We Need to Chase a Big Material Goal

I listened to a podcast called Truck Talk by a Navy Seal.  The Navy Seal talked about how not to be a “broke turd,” which I’d been most of my life.  He made a point that stuck with me: have something big we want to buy.  At that moment, I realized that there was nothing big I wanted to buy.  I would love to hit an annual salary target of a quarter million a year, but I researched a woman with similar education but more experience than me, who earns half a million a year as a CMO of a pharmaceutical company, so now I want her salary instead.  But that was a problem, namely because I didn’t have anything in mind to spend the money on.

But today, I found the big dream, the goal of a lifetime, a dream come true.  It’s to spend four days in California, getting elite training from Olympian coaches through the elite swim camp at the Race Club.  I recommended the Race Club to my swim coach, who is trying out for the Olympics this year, but then I thought I could go, too.  I’ve since discovered that the Race Club caters to Olympians and beginners, providing five hours of daily training camps over four days.  So, it’s twenty hours of hard swimming over four days.  My Olympian-potential swim coach swims sixteen hours a week and spends over three hours in the gym but only gets 6 to 7 hours of sleep most nights.  And she’s my role model, so I’ll do 20 hours over four days but get more sleep.  She’ll be proud of me.

If I am to choose between a consumption holiday (where I eat and relax) and an active holiday (where I do extreme fitness), I’ll take the A for Active over the C for Consumption any day.  I loathe travel and just want to stay home and work.  But if it’s a vacation that will teach me elite fitness skills, even if I presently bomb at the skill, that is my version of a holiday in heaven.

For two people for four days, the camp will cost $3600.  I’ll also need to cover the costs of airfare, hotel, and a lot of food.  We’ll swim hard for 20 hours over four days in the pool.  I hope the water is not too deep, or I may need a flotation device.  About eleven months ago, I swam the dog paddle so severely that I looked like the biggest fool in the pool, and I even wore water wings once, much to the scorn of my friend.  I can now swim the entire length of an Olympic-sized pool doing the front crawl without stopping, although I’ve only done it once.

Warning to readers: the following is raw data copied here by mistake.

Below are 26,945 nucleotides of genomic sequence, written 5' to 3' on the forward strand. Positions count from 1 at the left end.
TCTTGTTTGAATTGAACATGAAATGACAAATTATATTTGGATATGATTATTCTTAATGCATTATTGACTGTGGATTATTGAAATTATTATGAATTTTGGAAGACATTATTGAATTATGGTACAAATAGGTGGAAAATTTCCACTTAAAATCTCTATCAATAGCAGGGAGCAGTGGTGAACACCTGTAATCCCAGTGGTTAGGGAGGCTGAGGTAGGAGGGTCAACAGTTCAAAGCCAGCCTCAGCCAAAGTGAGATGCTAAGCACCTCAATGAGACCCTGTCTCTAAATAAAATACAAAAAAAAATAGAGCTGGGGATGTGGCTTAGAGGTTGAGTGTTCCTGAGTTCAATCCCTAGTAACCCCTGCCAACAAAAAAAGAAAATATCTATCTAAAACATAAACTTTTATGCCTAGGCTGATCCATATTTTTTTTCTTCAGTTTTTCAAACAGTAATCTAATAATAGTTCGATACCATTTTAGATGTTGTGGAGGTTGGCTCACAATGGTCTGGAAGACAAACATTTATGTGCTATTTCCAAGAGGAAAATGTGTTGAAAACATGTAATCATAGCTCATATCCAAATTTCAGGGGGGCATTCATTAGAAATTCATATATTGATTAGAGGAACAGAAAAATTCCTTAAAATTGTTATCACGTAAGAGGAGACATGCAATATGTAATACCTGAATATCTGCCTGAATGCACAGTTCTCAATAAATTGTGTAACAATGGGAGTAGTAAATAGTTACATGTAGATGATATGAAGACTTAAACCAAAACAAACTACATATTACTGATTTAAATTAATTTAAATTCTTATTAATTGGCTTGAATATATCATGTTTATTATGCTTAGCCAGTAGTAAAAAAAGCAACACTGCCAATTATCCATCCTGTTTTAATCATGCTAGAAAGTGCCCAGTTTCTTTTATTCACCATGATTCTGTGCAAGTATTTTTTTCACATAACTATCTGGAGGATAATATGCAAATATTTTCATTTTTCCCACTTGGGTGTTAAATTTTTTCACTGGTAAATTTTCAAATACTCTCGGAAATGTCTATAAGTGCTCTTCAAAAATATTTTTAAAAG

It’s weird thinking like this because, back in the year 2016 range and later, I was so sick with chronic fatigue that walking the hallway back and forth was a significant challenge.  And then, when I started lifting weights to up my fitness game, I felt like my brain was not appropriately lodged in my skull and would painfully move around.  I could hear it move, and it felt like it had dried, crusty syrup covering it, which gave it an alarming sticky friction.  I believe any disease or state can be turned around, and we can be super fit and wealthy—and acquire big material goals– even in our 90s or 100s.  Anything is possible.

Although everything could, at any moment, fall apart, opportunities are infinite if we start by setting a goal.  Like quantum physics, observation creates a reality from endless possibilities.  Similarly, setting a goal, just like observation, fixes that goal into our conscious awareness.  And then that goal appears everywhere we look, in multiple forms.

So, think of something big for a grand material gift we wish to obtain, and watch it start unraveling at hyper speed, no matter our present circumstances.  Nothing is impossible, and all it takes to start a series of chemical reactions is the first spark: the goal.  So, picture it now and make it magnificent; over time, it will become our magical reality.  So, what one big material goal can we set our hearts on today–and have tomorrow?